With coronavirus crisis in China spreading ahead, shipping industry must be ready to face a possible infection of crewmembers, considering quarantine and closures, while be prepared for charterparty issues. In light of the situation, Hill Dickinson law firm outlined major issues that shipowners may have to deal with, based on previous outbreaks such as SARS and Ebola.
“While this outbreak is not currently anticipated to cause the global complications experienced by the Ebola and Sars outbreaks, it is wise for ship operators and charterers to be prepared for any greater spread of this virus” said Beth Bradley, a partner with law firm Hill Dickinson.
In case that a crewmember is affected by the coronavirus, increases the possibility of quarantine for the entire crew and the ship as well.
Under charterparties, if a ship is delayed by quarantined of forced to diverge due to an infected crewmember onboard, the vessel can be placed off hire, depending on the wording of the charter party agreement.
Common wordings of charterparties have been held to place the vessel off-hire due to legal or administrative restraints if they related to the efficiency or condition of the vessel or crew. In spite of this, should the delay be the inevitable result of orders resulting from how the charterers chose to employ the vessel, the vessel may remain on hire.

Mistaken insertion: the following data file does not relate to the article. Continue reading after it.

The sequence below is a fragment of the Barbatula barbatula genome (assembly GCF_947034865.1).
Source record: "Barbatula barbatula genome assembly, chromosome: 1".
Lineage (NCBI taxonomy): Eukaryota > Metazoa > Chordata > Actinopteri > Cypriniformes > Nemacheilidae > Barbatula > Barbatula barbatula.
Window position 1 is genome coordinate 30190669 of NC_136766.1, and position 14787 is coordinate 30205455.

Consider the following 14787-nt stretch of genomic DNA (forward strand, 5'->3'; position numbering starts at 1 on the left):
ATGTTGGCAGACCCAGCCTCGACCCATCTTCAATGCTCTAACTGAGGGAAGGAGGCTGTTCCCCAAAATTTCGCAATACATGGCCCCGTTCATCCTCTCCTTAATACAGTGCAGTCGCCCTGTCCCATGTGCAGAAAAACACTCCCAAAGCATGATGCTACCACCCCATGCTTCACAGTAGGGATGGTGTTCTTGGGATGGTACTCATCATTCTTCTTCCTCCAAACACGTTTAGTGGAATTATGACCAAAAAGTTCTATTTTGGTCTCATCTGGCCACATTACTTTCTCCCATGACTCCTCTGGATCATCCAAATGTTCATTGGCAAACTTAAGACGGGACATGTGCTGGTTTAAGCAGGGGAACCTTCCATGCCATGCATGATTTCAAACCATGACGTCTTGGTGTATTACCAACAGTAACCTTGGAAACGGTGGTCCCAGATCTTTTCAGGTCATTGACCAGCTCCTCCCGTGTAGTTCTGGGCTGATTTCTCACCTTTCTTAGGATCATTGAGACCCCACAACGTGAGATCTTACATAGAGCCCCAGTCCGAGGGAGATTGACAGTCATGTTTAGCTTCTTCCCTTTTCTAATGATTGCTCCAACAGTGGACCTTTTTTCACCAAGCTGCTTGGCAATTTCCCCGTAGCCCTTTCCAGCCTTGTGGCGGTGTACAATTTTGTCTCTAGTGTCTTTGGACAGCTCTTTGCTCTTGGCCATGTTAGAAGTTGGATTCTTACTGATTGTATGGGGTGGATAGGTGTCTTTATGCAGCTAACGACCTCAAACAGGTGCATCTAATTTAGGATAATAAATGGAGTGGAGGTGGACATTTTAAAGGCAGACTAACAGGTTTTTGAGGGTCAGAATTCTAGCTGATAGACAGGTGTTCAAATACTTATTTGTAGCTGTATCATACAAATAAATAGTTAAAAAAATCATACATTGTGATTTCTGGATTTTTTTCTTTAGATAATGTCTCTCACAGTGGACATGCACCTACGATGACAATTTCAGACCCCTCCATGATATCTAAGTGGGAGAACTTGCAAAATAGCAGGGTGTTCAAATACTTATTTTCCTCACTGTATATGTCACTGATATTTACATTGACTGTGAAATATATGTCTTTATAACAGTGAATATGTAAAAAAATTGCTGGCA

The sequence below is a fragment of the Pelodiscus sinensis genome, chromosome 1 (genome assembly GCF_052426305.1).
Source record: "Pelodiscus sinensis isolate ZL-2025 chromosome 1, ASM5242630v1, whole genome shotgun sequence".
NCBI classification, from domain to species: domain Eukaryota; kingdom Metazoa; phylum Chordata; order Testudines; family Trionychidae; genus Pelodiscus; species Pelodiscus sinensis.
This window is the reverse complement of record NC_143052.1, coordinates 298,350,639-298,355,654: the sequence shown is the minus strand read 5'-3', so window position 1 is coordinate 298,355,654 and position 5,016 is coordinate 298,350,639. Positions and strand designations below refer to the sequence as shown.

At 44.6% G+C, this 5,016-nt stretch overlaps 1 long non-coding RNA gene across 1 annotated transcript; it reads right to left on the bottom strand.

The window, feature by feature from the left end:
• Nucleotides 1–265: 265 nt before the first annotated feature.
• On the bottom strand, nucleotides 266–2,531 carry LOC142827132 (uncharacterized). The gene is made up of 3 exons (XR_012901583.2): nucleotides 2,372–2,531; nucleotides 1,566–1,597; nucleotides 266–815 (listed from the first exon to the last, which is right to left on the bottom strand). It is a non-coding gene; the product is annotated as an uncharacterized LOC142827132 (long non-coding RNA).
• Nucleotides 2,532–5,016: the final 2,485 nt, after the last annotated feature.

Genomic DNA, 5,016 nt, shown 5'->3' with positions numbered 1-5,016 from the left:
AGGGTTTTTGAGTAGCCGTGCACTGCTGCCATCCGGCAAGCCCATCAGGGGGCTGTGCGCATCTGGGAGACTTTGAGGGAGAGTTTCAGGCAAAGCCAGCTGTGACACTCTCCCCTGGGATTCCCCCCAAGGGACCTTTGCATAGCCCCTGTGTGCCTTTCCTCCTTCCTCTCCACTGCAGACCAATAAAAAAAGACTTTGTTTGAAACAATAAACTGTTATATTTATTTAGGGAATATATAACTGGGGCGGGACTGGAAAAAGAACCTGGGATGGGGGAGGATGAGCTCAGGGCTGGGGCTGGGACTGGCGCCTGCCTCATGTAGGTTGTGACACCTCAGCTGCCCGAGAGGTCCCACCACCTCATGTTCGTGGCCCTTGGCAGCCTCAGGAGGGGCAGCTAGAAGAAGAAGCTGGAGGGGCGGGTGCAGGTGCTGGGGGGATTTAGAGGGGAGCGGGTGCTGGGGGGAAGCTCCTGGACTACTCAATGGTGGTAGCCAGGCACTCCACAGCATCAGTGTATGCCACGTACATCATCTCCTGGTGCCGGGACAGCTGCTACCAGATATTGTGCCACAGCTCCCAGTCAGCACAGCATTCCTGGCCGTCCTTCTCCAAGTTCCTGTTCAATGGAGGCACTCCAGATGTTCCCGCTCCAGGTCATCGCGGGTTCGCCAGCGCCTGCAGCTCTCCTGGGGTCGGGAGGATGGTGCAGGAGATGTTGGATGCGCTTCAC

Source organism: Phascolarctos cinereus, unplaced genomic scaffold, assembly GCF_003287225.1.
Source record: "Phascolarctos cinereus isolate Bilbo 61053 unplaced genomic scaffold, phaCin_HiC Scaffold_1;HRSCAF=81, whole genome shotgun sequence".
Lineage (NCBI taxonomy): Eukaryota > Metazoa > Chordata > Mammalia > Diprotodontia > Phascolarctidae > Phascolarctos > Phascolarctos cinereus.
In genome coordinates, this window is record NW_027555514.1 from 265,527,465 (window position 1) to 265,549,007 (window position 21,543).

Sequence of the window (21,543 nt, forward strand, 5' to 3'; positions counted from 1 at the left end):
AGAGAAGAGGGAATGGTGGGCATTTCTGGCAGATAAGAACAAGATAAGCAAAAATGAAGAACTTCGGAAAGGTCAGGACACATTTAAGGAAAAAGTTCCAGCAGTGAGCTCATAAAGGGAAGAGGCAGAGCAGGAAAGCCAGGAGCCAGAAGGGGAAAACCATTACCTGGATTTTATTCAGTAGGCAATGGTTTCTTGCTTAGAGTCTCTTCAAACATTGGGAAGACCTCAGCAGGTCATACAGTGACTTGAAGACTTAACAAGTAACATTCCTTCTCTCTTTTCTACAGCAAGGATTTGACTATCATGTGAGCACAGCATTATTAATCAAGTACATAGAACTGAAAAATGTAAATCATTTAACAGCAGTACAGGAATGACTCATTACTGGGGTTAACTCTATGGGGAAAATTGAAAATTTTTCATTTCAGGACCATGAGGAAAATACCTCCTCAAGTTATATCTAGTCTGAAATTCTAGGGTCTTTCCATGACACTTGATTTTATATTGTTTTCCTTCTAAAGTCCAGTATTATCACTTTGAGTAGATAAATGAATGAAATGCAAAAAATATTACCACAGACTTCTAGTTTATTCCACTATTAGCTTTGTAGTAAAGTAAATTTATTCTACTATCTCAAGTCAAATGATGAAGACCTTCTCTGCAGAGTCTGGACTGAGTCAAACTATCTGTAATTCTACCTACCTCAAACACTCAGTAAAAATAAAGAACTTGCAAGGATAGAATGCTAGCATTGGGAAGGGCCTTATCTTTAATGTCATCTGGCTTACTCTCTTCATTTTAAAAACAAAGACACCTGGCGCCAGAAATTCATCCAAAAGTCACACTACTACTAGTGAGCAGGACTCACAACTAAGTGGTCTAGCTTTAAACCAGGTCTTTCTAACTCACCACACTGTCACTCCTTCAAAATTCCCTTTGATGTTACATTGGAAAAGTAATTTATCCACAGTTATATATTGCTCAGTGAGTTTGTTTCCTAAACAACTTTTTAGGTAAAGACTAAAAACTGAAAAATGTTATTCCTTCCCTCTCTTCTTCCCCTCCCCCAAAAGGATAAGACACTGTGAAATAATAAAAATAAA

… Beth Bradley continued.
As Hill Dickinson further explained, under a voyage charter, any deviation to ensure crew’s safety, will be at the shipowners expense while no additional freight will be payable unless a “reasonable deviation” defense can be raised under the Hague or Hague-Visby rules.
Since such disease can make a port legally unsafe, safety measures must be taken in order ports to stay safe. For the records, such measures were taken during both the Ebola and MERS outbreaks, with several ports remain open despite being affected.
At present, the Wuhan virus is not at a stage where it may render a port unsafe, and the severity of the outbreak would need to escalate significantly before owners could reasonably refuse to call at scheduled or nominated ports on the basis of the ports being unsafe.
…the law firm said.
In case the contract is suspended by an extraordinary event beyond the parties’ reasonable control, there is no possibility of a “Force Majeure” clause.
At this time, there have only been internal transport bans affecting certain Chinese cities around the centre of the outbreak. There has not yet been a travel ban to China or any other neighbouring countries. It is unlikely that any given situation will fall within the scope of a force majeure clause, unless the wording of a particular clause is quite broadly drafted.
…John Agapitos, Hill Dickinson paralegal highlighted.
If coronavirus escalates in the future and travel bans are imposed, questions of whether it amounts to a force majeure event may come to the spotlight.
Recently, the International Transport of Workers’ Federation issued advice on the virus, recommending steps and actions to be taken so that seafarers are protected.